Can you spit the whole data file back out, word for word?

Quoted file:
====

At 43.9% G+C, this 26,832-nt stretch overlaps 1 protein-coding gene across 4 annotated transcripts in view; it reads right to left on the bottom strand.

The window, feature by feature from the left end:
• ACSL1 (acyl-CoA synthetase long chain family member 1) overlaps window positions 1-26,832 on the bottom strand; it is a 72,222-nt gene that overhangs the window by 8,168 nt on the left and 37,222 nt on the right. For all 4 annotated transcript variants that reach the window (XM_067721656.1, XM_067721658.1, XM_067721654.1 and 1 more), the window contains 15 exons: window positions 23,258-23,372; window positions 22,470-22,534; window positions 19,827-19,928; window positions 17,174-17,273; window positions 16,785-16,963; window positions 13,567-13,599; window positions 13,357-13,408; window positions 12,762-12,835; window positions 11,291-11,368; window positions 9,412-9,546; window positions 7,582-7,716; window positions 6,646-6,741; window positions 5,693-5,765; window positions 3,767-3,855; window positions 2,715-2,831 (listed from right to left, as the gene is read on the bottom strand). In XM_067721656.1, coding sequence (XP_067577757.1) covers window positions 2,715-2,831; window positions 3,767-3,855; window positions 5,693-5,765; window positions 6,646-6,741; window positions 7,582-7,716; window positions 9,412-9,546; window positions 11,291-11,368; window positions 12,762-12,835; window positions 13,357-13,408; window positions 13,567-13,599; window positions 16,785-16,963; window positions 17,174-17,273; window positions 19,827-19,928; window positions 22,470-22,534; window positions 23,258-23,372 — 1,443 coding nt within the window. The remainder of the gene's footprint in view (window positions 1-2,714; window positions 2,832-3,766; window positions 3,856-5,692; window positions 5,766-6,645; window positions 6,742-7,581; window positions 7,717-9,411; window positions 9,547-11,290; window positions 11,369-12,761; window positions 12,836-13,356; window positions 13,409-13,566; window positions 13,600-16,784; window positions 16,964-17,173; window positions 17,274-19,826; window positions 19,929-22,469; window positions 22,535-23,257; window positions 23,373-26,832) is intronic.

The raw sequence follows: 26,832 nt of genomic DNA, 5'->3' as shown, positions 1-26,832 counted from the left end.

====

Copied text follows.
At 43.9% G+C, this 26,832-nt stretch overlaps 1 protein-coding gene across 4 annotated transcripts in view; it reads right to left on the bottom strand.

The window, feature by feature from the left end:
• ACSL1 (acyl-CoA synthetase long chain family member 1) overlaps window positions 1-26,832 on the bottom strand; it is a 72,222-nt gene that overhangs the window by 8,168 nt on the left and 37,222 nt on the right. For all 4 annotated transcript variants that reach the window (XM_067721656.1, XM_067721658.1, XM_067721654.1 and 1 more), the window contains 15 exons: window positions 23,258-23,372; window positions 22,470-22,534; window positions 19,827-19,928; window positions 17,174-17,273; window positions 16,785-16,963; window positions 13,567-13,599; window positions 13,357-13,408; window positions 12,762-12,835; window positions 11,291-11,368; window positions 9,412-9,546; window positions 7,582-7,716; window positions 6,646-6,741; window positions 5,693-5,765; window positions 3,767-3,855; window positions 2,715-2,831 (listed from right to left, as the gene is read on the bottom strand). In XM_067721656.1, coding sequence (XP_067577757.1) covers window positions 2,715-2,831; window positions 3,767-3,855; window positions 5,693-5,765; window positions 6,646-6,741; window positions 7,582-7,716; window positions 9,412-9,546; window positions 11,291-11,368; window positions 12,762-12,835; window positions 13,357-13,408; window positions 13,567-13,599; window positions 16,785-16,963; window positions 17,174-17,273; window positions 19,827-19,928; window positions 22,470-22,534; window positions 23,258-23,372 — 1,443 coding nt within the window. The remainder of the gene's footprint in view (window positions 1-2,714; window positions 2,832-3,766; window positions 3,856-5,692; window positions 5,766-6,645; window positions 6,742-7,581; window positions 7,717-9,411; window positions 9,547-11,290; window positions 11,369-12,761; window positions 12,836-13,356; window positions 13,409-13,566; window positions 13,600-16,784; window positions 16,964-17,173; window positions 17,274-19,826; window positions 19,929-22,469; window positions 22,535-23,257; window positions 23,373-26,832) is intronic.

The raw sequence follows: 26,832 nt of genomic DNA, 5'->3' as shown, positions 1-26,832 counted from the left end.